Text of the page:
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John Hardy

on 17 July 2013

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Transcript of OER

Find & Review
How do you find OERs?
You'll need to sort through millions of results
What is ?
Creative Commons (CC) operates under the principle idea that everyone should be able to share, use, remix, and reproduce various types of sources for educational and non-educational purposes with no cost to them.
What do I need to do to use this content?
Most content is free to use; the only requirement is that you cite it.
Conditions under the Creative Commons license
ABO Blood Typing - Medical College of Ohio
Interactive Simulations
Humanities 2 - Antebellum America to The Great Migration
[Parkway Academy of Technology & Health (PATH), Boston, via OER Commons]
Middle School Physical Science Concepts - CK-12 Flexbook
Unit Exam, Romeo and Juliet and Drama - Curriki
Entire Courses
Introduction to Music Theory - Connexions
Plate Tectonics - PhET Interactive Simulations, University of Colorado at Boulder
The Spanish Present Subjunctive Verb Tense - Connexions
Great Barrier Reef - Google World Wonders Project
Video & Audio Lectures
Interactive Games
Calculation Nation - Illuminations (NCTM)
You want to integrate multimedia into your course but don't have the time or the know-how to create it
You're asked to - or you want to - develop a new course, or new unit for an existing course.
"...any resources available at little or no cost that can be used for teaching, learning, or research. The term can include textbooks, course readings, and other learning content; simulations, games, and other applications; syllabi, quizzes, and assessment tools; and virtually any other educational material."
What is an OER?
Why would you use an OER?
Fill the gaps in student readiness, or challenge more advanced students
Remember, they are - by definition - free, or nearly so.

Can you think of any other reasons why you might use OER?

[Take a few minutes and think/talk about it.]
And in partial response to the second problem: OER Repositories
Many more on handout and John Hardy's SWIFT site.
Let's do a search and browse!
Graphic Simulations
Find three pieces of content you might use in a class.

Try to find a different media type for each piece - e.g., video, interactive, PDF, images, audio.

Use one or multiple repositories.

Share out what you found, why you chose it and how you cited it.
Now it's your turn!
And the ultimate goal . . .
Create and share your own work!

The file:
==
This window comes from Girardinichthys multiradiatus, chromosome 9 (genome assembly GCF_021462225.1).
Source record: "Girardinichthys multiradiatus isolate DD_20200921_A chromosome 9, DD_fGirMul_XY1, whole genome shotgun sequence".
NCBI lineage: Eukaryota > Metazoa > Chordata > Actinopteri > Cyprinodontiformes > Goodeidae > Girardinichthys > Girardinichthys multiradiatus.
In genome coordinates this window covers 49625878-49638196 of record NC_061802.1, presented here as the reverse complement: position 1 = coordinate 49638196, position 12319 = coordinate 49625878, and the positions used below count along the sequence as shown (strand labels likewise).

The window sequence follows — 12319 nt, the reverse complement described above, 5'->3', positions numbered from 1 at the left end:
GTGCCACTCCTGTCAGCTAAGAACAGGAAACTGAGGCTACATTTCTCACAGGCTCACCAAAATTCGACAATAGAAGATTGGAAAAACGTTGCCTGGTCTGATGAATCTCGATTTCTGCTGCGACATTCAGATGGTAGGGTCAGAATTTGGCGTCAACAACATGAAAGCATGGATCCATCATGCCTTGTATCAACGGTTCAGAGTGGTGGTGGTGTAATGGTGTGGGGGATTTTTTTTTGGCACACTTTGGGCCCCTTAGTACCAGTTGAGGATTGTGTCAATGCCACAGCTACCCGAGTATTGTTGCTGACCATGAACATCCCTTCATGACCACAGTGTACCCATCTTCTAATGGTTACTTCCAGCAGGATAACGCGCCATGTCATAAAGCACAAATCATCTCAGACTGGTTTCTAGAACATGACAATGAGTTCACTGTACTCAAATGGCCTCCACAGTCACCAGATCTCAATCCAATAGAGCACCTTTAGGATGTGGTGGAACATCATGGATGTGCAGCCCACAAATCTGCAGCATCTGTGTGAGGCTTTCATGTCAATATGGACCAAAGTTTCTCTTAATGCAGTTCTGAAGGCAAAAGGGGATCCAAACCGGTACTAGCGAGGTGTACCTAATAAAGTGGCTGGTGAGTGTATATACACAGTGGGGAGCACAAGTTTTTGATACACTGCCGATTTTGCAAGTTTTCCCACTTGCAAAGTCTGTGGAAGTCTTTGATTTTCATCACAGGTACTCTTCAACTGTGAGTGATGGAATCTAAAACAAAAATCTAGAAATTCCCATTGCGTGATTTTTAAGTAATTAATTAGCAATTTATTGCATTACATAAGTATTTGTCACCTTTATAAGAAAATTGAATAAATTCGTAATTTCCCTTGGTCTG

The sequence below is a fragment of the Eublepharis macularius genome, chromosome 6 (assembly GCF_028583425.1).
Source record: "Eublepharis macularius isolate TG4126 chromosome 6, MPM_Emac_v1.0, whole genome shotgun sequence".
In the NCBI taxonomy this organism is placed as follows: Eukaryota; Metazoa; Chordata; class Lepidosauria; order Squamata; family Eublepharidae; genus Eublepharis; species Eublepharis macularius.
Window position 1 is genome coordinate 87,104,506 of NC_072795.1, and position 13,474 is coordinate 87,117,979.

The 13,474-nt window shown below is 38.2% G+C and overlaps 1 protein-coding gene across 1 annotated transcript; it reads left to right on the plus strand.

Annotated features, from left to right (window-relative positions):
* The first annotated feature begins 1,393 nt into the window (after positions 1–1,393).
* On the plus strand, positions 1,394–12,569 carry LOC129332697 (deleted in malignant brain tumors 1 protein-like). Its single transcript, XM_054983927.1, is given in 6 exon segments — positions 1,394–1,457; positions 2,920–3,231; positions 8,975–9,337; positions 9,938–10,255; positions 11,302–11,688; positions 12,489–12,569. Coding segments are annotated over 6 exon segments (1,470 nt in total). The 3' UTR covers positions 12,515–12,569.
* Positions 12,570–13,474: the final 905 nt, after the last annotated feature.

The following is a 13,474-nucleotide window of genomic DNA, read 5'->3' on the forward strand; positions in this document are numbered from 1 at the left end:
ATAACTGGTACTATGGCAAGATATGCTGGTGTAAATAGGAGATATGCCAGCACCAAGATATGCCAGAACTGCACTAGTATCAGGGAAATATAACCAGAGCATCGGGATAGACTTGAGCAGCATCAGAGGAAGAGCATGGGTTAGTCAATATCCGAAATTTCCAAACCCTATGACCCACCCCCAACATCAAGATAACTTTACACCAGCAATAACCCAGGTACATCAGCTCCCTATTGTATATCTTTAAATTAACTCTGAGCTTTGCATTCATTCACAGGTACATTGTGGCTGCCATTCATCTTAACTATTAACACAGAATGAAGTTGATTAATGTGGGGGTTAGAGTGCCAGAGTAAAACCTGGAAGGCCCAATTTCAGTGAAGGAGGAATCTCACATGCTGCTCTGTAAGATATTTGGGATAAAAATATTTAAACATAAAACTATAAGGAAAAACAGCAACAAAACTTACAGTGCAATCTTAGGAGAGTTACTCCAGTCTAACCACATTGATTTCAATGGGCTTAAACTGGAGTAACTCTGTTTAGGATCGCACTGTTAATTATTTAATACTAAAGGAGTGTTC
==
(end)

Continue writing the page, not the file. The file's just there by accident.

Old way = get permission from author
New way = authors assign certain permissions to everyone
Objective 1: Participants will be able to define open educational resources and identify situations when they could be used.
Objective 2: Participants will know how to perform a search for open educational content and retrieve resources they could use in their instruction.
Objective 3: Participants will be able to evaluate the quality and appropriateness of specific open educational content for their instruction.
Objective 4: Participants will produce correct citations using Creative Commons licenses.
Take 5 minutes and explore OER Commons (www.oercommons.org). Using the Advanced Search feature, locate 1 item you find interesting and report back to the group.
No derivatives
So how do I aggregate OER materials and make them available to my students?
SWIFT page(s)
Electronically shared files (.doc, .ppt, .pub, etc.)
Open Author (OER Commons tool)
Various web tools:
Diigo group (www.diigo.com)
edcanvas (www.edcanvas.com)
Edmodo (www.edmodo.com)
myLinkCloud (www.mylinkcloud.com)
When working with OER materials in this context, district policies around instructional materials approval and adoptions (i.e., DIMC) come into play.
Couple problems, however -
In response to the first problem:
How do you know what content is good?
On the other hand . . .
Let's see what David Wiley has to say about that:
CC's 4 Rs:
Reuse - copy verbatim
Revise - adapt & edit
Remix - combine with other OER
Redistribute - share with others
Rubrics for Evaluating Open Education Resource (OER) Objects
The following rubrics are included:
Rubric I. Degree of Alignment to Standards
Rubric II. Quality of Explanation of the Subject Matter
Rubric III. Utility of Materials Designed to Support Teaching
Rubric IV. Quality of Assessment
Rubric V. Quality of Technological Interactivity
Rubric VI. Quality of Instructional and Practice Exercises
Rubric VII. Opportunities for Deeper Learning
Rubric VIII. Assurance of Accessibility
OER Evaluation Training Videos
Achieve is a bipartisan, non-profit organization that helps states raise academic standards, improve assessments, and strengthen accountability to prepare all young people for postsecondary education, work, and citizenship.
"Creative Commons is the air that the OER (Open Educational Resources) movement breathes. It is the legal enabler that eases the complexities of intellectual property in education, helping us move from a restrictive culture to a free culture."
Wayne Mackintosh, founder Wikieducator
iTunes U K-12
“At the heart of the movement towards Open Educational Resources is the simple and powerful idea that the world’s knowledge is a public good and that technology in general and the Worldwide Web in particular provide an opportunity for everyone to share, use, and reuse it.”

Smith, M.S. and Casserly, C.M. 2006. The promise of Open Educational Resources. Change, Vol. 38, No. 5, pp. 8-17

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